not a tale of love and devotion.

This is The Amazingly Improbable Celia.

Why improbable? Because her face and her body don't really match up: she stole the face from a pug, and the body from a beagle, and no, it really isn't that cute. (The photos... well, they make her look good.)

She has a rude sense of humor, lies through her teeth, and is even lazier than I am. I spent a lot of time with her recently, calling her as many names as I could think of, and then rhyming them all in a long ballad of Celia-ness. (Not a flattering song, but oh-so funny.)

She doesn't have many good qualities, but I will give her this much: In spite of my not-especially-warm reception of her, she still wanted to sleep curled up at my chest, staring at my face.

Which was kind of endearing.

And I just might admire that kind of insane, blind, foolish devotedness. Just a little.

Or, I don't know, maybe she just wanted to bite my nose off, as soon as I closed my eyes.

(Wholly undeserved. After all, she was the one who devoured The Joy of Cooking, not me, I don't care what she told you.)

But even in that case: I'd have to admire her cunning.

And her general Celia-ness.


i'm not always so good with pep talks.

The significant, life-forming times are the dull, in-between times. -- Jan Karon

Sometimes I get homesick for the way things used to be. For faces that are more home than any house is. For patterns and moments already past.

For the feel of a certain kind of night (the velvet fog, the street light tenting down, that one path, the paper coffee cup, remember?). For the smell of a particular day.

And sometimes I get homesick for things that haven't happened at all.

Do you ever get this way? It's the beginning of a storm, the start of a trip, or maybe the first crazy itch an insect feels, before it wriggles right out of its skin.

I'm gearing up for something, something big. Many somethings. Not all with names and faces, and certainly not all have endings in sight.

In fact, there are no guessable endings at all.

I find myself saying the same things over and over in conversations. Do you get this way too? I hear my own voice echoing around my ears later: We'll see, I keep saying. We'll see, we'll see, we'll see.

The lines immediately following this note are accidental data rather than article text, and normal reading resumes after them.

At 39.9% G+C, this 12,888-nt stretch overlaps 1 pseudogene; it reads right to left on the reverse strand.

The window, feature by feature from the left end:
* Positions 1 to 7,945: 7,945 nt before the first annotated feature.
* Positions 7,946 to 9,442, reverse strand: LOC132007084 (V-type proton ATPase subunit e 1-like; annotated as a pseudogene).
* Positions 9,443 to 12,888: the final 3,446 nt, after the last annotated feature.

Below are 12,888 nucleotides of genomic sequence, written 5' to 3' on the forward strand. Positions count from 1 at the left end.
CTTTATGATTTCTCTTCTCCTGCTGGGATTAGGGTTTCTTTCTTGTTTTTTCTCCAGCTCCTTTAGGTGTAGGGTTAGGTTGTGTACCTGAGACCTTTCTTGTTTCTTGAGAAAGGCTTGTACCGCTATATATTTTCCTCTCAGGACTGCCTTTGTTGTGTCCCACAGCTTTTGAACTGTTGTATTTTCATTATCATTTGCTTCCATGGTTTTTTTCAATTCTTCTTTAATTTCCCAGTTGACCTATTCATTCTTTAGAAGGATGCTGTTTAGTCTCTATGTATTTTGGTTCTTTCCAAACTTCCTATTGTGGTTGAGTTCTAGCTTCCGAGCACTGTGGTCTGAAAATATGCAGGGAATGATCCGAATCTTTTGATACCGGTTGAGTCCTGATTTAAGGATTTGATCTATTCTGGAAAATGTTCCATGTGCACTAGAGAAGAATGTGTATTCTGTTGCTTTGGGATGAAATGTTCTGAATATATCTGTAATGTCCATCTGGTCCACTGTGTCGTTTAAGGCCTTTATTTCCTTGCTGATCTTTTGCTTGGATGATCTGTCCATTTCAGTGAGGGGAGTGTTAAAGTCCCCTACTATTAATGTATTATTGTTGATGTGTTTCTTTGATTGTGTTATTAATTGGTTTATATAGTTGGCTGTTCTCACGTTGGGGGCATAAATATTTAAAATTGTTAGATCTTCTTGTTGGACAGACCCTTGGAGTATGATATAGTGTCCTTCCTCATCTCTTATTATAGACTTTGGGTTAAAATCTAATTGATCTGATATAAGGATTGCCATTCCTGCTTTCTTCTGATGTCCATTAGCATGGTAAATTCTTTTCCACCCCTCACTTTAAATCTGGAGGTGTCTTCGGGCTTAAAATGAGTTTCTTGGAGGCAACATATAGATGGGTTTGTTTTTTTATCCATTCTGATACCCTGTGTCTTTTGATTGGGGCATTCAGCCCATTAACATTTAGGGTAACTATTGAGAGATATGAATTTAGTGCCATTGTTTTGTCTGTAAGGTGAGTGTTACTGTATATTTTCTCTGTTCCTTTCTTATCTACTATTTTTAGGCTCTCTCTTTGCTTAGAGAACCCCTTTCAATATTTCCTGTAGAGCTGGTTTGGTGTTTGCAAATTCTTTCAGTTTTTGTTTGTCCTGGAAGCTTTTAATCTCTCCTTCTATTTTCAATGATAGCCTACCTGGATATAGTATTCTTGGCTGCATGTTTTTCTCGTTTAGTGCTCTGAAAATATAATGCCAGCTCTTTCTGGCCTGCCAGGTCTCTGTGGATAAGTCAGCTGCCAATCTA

Just to switch things up, I also say: I'm learning a lot!

It's in a perky voice, too, and I wonder who I'm trying to convince: my listeners, or my own stubbornly scared self.

Maybe I say, I'm learning a lot, to drown out the little whine that begs, but could I please just learn one thing at a time?

Do we need seventeen lessons all thrumming along at once? Because I'm feeling just the littlest bit sore and tired.

I don't like that whining voice.

Because of course, I am learning. Each day has more in it than I can hold, and I spill over, all the time. All this thinking, pages and pages of writing, all the reading I'm doing, the wondering, going in circles that are sometimes familiar and sometimes not.

The air is extra-charged, and any moment the spark will come, will set everything off. Maybe burn off all this mist, and then I can see clearly. (We'll see.)

I usually don't mind learning. But sometimes, I don't want to we'll see, I want to know. To have learned.

To get out of the car at the end of the road, stretch my legs, get the crick out of my back, and smile and smile.

Poor cowardly heart. Poor cranky brain. 

Sometimes I don't want to grow anymore. I just want to settle. ... It's one more reason to love (already-written, already-published) books. When the suspense is too much, you can skip ahead, can't you? Skim a bit, get the feel of things, and head for the finish line?

But I know I'd regret it, I'd hate it, if I turned around now.

What happens to the bugs that decide to stay in their old skin, all zipped up and buttoned down tight? Do their little insect brains blow up?

Sounds like a nastier fate than being tired.

Besides. I can just go make more tea, right? Right.

And then keep going, somehow, somewhere. We'll just have to see, right? We'll just have to see.

(Because I think, eventually, eventually, and by the grace of God, the view will be well worth it.)


a summer 100

Hula Seventy is good at so many, many things. One of them is appreciating summer: she always inspires me to love summer better. (And on ugly humid days, I need the inspiring. Not today, though. Today's been perfect.)